DSC_0806

Port of Hamburg: Photo Essay

Sorry Philadelphia, but I’m having a love affair with Hamburg, Germany.  I love its old traditions balanced with a spirit of new ideas, its humble, working class beginnings, and this port city’s seafaring feel.  Where Philadelphia’s shipping history was almost snubbed out because of America’s highway system (in recent years, there’s been a huge push to revitalize it), Hamburg’s is still thriving 826 years later.  Honestly, a life at sea is not complete with a stop at Hamburg Harbor. This past winter, I took a trip back to visit Hamburg and was welcomed by unseasonably beautiful weather.  As a result,

Heini Hiltunen Timo Kaukonen, left, sweats it out at the Sauna World Championships.
From ESPN "Sports from Hell"

That Time I Almost Died in a German Sauna

There are two types of people in this world: there are those who go to saunas for relaxation.  Then there are those who turn relaxation into a competition.  Yes, there are literally people who go to saunas to challenge one another on who can stay in a sauna the longest.  Back in 2010 I read a story about that Russian guy who died in a sauna competition in Finland.  The relaxation aspect of it I can get, but I think it’s a bit crazy that people take it to a whole new level and put their bodies through stress just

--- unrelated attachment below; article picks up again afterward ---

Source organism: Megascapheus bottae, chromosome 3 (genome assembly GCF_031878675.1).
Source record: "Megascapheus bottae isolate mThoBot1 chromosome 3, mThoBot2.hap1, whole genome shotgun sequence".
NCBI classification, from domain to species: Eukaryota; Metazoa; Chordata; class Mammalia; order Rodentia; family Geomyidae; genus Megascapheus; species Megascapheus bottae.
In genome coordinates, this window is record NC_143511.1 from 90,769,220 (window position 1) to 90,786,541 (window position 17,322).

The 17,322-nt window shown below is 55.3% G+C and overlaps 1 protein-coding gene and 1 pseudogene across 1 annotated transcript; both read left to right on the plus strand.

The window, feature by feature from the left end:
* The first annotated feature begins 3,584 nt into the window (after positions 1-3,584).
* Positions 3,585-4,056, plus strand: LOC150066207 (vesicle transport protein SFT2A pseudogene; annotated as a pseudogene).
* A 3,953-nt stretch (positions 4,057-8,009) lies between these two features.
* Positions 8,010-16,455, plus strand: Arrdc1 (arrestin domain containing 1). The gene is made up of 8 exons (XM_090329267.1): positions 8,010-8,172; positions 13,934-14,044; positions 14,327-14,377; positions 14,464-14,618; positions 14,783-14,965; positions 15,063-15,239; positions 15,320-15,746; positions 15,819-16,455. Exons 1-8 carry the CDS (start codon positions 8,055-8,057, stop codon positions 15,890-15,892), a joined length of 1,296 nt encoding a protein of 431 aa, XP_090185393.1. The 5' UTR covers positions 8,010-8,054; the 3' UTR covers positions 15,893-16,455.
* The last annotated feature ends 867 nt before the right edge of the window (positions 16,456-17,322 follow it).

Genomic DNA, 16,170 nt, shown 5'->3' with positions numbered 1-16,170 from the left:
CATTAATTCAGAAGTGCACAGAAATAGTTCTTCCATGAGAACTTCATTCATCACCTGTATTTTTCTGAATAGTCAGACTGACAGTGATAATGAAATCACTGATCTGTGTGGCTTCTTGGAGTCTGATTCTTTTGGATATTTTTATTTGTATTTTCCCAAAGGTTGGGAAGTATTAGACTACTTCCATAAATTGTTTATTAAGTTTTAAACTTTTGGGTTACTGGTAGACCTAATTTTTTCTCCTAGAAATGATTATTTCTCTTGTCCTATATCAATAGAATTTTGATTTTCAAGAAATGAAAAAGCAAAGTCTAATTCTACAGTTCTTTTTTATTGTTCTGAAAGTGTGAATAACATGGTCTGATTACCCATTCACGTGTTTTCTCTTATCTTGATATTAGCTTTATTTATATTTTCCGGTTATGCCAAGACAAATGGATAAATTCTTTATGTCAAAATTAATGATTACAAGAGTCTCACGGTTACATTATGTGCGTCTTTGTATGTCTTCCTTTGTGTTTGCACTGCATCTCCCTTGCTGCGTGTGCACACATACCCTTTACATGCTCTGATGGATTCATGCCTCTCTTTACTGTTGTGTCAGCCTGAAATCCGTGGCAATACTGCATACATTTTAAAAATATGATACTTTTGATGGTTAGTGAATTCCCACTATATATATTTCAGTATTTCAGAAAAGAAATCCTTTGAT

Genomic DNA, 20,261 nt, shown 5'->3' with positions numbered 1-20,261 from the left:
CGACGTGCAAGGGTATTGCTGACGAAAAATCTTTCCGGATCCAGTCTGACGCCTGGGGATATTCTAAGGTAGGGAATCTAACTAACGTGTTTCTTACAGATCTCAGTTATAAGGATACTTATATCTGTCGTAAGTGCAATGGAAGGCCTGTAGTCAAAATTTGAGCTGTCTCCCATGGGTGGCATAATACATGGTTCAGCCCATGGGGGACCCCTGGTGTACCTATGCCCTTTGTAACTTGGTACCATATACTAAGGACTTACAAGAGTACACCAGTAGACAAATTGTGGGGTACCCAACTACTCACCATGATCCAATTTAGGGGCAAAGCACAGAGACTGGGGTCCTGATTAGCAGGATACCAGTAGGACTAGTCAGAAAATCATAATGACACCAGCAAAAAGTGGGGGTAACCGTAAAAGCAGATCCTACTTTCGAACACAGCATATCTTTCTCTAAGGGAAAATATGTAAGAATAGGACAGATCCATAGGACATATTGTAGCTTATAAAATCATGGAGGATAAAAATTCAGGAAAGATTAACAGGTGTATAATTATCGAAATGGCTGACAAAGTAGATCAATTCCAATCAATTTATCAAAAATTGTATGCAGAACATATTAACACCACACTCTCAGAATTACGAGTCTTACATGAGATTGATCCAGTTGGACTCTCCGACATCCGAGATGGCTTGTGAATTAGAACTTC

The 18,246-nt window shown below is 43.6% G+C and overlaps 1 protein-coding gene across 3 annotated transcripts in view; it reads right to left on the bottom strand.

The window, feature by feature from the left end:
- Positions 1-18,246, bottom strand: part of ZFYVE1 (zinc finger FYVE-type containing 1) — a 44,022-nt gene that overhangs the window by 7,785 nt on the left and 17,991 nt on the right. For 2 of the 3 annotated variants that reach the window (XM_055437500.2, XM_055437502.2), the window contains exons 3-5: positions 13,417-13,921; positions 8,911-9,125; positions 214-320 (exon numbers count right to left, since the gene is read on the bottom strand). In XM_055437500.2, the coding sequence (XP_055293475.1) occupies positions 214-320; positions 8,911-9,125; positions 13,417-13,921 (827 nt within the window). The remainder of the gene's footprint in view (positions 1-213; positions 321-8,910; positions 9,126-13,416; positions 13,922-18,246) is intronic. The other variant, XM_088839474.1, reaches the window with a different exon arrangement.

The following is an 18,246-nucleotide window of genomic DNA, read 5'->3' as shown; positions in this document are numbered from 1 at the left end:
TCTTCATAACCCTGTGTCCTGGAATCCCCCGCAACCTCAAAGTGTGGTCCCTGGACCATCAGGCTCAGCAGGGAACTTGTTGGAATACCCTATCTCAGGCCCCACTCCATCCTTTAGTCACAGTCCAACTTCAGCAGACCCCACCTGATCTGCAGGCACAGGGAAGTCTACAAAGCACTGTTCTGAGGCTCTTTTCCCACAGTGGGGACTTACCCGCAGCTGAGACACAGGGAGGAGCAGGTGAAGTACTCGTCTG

dall sheep

Have You Seen the Dall Sheep?

Alaska is teeming with wildlife.  In fact, Denali National Park & Preserve is home to 39 species of mammals, 169 types of birds, 14 fish, and 1 amphibian.  Amongst them are wild bears, moose, coyotes, wolves, eagles, and other creatures worth excitedly wiping out your camera and accidentally dropping it for.  But no animal in Alaska gets the older male tourist population more pumped than the Dall sheep. When compared to the other majestic creatures that you encounter in Alaska, the Dall sheep are simpletons.  You can usually observe them far off in the distance, hanging out on the peaks

Sun Rise

From the Darkness Comes Light